Friendly, at the airport. No customs inspections at all. Lwanga and Jimmy met me their Toyota wagon and we headed of to Nansana, passing through the outskirts of Kampala. Entebbe, the old royal capital of Buganda is 27k from Entebbe.
Nansana is 7k from Kampala. The country seemed enveloped in a unending pall of smoke. Most of it comes from wood and charcoal cooking fires in homes restaurants and roadside food stands. There’s some trash burning, and there’s a lot of diesel and gasoline exhaust. Traffic was very congested, though it was around 10 at night. The roads were full of cars, bikes and motorbikes, while the darkened roadsides were jammed with thousands of little shops, most of them a garage wide, with iron gates, lit with candles and kerosene lamps, often with charcoal cooking fires smoldering just outside the doorways…each one representing an entrepreneur trying to scrape out a foothold in the cash economy.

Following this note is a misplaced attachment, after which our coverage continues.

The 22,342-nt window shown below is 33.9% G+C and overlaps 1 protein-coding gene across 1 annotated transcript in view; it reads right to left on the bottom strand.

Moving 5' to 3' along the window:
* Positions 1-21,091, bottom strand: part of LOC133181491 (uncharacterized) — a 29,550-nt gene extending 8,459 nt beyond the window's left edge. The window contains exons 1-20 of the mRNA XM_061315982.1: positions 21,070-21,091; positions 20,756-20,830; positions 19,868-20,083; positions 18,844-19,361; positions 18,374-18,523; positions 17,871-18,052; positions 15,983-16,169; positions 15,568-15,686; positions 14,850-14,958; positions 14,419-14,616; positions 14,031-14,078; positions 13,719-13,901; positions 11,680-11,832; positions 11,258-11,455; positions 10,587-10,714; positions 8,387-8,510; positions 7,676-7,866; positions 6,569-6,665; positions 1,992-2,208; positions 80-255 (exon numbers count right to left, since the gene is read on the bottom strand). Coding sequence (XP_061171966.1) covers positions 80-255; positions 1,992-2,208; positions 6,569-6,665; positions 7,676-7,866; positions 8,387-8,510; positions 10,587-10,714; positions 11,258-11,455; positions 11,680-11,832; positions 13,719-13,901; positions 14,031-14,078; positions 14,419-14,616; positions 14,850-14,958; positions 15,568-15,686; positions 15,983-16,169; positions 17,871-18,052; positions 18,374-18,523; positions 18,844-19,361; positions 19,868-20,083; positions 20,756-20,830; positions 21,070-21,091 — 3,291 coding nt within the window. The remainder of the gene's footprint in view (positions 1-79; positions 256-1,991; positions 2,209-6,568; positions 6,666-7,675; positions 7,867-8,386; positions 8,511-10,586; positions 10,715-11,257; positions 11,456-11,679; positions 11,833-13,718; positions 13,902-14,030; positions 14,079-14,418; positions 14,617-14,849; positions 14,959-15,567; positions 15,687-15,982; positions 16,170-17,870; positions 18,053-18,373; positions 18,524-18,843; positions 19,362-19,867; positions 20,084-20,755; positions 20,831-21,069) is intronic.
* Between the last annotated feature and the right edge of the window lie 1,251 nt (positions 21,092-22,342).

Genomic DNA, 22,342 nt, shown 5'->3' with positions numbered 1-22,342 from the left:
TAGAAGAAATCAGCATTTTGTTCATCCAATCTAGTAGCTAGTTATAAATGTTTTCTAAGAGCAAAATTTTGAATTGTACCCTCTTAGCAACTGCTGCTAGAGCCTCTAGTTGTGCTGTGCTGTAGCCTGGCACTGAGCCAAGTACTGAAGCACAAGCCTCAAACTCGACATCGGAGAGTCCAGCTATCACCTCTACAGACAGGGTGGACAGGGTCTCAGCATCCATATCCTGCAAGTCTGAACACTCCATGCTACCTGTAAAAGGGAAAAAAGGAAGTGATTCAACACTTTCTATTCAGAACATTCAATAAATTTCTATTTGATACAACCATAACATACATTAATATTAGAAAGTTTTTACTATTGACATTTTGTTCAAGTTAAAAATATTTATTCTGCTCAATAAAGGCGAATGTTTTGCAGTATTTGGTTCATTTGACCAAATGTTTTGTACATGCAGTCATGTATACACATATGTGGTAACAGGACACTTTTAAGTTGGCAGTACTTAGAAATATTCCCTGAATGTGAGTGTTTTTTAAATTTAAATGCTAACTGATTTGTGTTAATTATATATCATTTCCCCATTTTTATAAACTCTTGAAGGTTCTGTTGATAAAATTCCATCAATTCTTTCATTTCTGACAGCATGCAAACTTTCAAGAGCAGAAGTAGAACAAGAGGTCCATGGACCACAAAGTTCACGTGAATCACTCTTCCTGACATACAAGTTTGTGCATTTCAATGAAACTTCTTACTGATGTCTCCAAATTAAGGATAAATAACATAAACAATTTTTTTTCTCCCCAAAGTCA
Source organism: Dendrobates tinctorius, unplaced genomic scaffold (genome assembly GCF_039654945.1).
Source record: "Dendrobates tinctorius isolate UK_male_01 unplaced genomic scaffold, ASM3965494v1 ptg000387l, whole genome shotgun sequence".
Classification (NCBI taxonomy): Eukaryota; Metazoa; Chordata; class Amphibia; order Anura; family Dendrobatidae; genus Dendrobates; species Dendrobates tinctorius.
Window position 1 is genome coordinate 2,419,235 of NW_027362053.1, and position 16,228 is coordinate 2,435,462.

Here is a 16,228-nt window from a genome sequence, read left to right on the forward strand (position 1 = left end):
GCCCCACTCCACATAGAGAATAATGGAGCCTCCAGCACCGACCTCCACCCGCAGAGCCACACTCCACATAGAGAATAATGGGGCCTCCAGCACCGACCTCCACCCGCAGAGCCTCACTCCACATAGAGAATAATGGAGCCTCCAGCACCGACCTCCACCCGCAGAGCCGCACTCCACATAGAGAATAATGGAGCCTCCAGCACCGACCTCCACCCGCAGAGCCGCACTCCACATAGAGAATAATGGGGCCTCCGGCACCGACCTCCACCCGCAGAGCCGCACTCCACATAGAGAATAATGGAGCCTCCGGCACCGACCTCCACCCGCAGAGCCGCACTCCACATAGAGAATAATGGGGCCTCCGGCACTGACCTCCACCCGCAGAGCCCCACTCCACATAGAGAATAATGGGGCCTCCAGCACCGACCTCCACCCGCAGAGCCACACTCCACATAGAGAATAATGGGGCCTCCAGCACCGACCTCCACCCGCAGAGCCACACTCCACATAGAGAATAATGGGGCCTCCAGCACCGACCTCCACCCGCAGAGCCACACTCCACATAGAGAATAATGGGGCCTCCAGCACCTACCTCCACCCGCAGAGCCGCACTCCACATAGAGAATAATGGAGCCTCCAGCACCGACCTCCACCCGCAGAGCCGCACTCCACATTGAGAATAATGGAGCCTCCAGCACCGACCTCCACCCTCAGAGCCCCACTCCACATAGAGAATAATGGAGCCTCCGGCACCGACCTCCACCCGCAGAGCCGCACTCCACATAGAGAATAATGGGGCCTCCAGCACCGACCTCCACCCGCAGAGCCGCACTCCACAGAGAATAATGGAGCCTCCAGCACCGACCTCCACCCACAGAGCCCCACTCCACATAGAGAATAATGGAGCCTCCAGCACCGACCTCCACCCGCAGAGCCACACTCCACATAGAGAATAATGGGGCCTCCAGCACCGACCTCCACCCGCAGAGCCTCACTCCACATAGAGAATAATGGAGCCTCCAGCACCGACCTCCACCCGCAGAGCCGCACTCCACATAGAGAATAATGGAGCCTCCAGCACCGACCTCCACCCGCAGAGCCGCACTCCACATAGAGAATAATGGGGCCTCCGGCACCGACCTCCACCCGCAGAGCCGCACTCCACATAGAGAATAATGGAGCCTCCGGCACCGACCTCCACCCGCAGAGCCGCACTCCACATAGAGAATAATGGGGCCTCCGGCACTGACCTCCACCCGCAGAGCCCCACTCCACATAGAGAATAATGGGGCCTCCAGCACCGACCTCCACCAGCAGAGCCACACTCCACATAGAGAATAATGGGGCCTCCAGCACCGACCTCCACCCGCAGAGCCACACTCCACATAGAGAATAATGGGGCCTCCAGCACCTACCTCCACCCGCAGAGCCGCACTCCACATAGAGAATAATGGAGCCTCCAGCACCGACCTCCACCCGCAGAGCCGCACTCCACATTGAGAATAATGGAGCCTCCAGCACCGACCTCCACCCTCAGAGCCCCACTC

Unemployment is high, and anyone with no job, but some brains and ambition soon becomes a retail entrepreneur in groceries, take out food, cell phones, video rentals, hardware, hair cutting, and dozens of others.
There are no streetlights. Nor are there any banks of lighted buildings because there was no electric power. This is my fourth day in Uganda, and I still haven’t been in a building with electricity coming in from the outside. Lots of places have generators. The Kisa school generator runs for 4 or five hours each evening. On the highway the huge major brand gas stations are brightly lighted from their own electric power. As we got closer to Kampala, Lwanga waved his arm and said, there’s the city over there, you’d be able to see it if they had the power on. But all we could see were darkened hillsides. The smoky air and the twinkling candle and lantern lights in the shops created an atmosphere of a rural village, though in fact we were in the most urbanized part of Uganda.